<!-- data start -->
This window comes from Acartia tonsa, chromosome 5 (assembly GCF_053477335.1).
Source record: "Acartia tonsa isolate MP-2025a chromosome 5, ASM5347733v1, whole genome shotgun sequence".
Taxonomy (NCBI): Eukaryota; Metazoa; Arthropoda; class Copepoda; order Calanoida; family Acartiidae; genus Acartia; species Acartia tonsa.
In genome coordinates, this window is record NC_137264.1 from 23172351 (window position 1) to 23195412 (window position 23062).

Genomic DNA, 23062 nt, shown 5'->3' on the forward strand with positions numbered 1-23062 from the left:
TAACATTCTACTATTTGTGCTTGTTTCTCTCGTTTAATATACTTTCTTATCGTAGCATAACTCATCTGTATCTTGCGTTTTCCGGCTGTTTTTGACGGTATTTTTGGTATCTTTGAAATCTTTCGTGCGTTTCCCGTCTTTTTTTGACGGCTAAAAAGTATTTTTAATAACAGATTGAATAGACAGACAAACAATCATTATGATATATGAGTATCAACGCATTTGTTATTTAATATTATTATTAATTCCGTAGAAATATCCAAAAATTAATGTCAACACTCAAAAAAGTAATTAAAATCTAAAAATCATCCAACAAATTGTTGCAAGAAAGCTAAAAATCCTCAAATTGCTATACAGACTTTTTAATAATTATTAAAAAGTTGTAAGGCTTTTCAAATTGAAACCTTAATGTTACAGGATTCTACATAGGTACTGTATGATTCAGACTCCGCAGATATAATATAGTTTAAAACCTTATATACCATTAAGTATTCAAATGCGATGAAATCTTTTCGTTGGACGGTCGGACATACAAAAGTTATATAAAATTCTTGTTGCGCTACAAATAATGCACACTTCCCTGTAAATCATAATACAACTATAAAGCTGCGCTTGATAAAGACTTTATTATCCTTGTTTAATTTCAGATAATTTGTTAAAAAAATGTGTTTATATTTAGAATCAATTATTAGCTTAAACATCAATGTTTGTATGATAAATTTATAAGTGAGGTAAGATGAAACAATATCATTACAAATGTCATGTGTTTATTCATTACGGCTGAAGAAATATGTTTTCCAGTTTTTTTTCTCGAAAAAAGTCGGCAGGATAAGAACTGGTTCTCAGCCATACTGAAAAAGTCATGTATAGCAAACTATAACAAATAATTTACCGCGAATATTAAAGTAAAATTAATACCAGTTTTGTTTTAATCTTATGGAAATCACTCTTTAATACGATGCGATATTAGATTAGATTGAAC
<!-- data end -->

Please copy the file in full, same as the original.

This window comes from Acartia tonsa, chromosome 5 (assembly GCF_053477335.1).
Source record: "Acartia tonsa isolate MP-2025a chromosome 5, ASM5347733v1, whole genome shotgun sequence".
Taxonomy (NCBI): Eukaryota; Metazoa; Arthropoda; class Copepoda; order Calanoida; family Acartiidae; genus Acartia; species Acartia tonsa.
In genome coordinates, this window is record NC_137264.1 from 23172351 (window position 1) to 23195412 (window position 23062).

Genomic DNA, 23062 nt, shown 5'->3' on the forward strand with positions numbered 1-23062 from the left:
TAACATTCTACTATTTGTGCTTGTTTCTCTCGTTTAATATACTTTCTTATCGTAGCATAACTCATCTGTATCTTGCGTTTTCCGGCTGTTTTTGACGGTATTTTTGGTATCTTTGAAATCTTTCGTGCGTTTCCCGTCTTTTTTTGACGGCTAAAAAGTATTTTTAATAACAGATTGAATAGACAGACAAACAATCATTATGATATATGAGTATCAACGCATTTGTTATTTAATATTATTATTAATTCCGTAGAAATATCCAAAAATTAATGTCAACACTCAAAAAAGTAATTAAAATCTAAAAATCATCCAACAAATTGTTGCAAGAAAGCTAAAAATCCTCAAATTGCTATACAGACTTTTTAATAATTATTAAAAAGTTGTAAGGCTTTTCAAATTGAAACCTTAATGTTACAGGATTCTACATAGGTACTGTATGATTCAGACTCCGCAGATATAATATAGTTTAAAACCTTATATACCATTAAGTATTCAAATGCGATGAAATCTTTTCGTTGGACGGTCGGACATACAAAAGTTATATAAAATTCTTGTTGCGCTACAAATAATGCACACTTCCCTGTAAATCATAATACAACTATAAAGCTGCGCTTGATAAAGACTTTATTATCCTTGTTTAATTTCAGATAATTTGTTAAAAAAATGTGTTTATATTTAGAATCAATTATTAGCTTAAACATCAATGTTTGTATGATAAATTTATAAGTGAGGTAAGATGAAACAATATCATTACAAATGTCATGTGTTTATTCATTACGGCTGAAGAAATATGTTTTCCAGTTTTTTTTCTCGAAAAAAGTCGGCAGGATAAGAACTGGTTCTCAGCCATACTGAAAAAGTCATGTATAGCAAACTATAACAAATAATTTACCGCGAATATTAAAGTAAAATTAATACCAGTTTTGTTTTAATCTTATGGAAATCACTCTTTAATACGATGCGATATTAGATTAGATTGAAC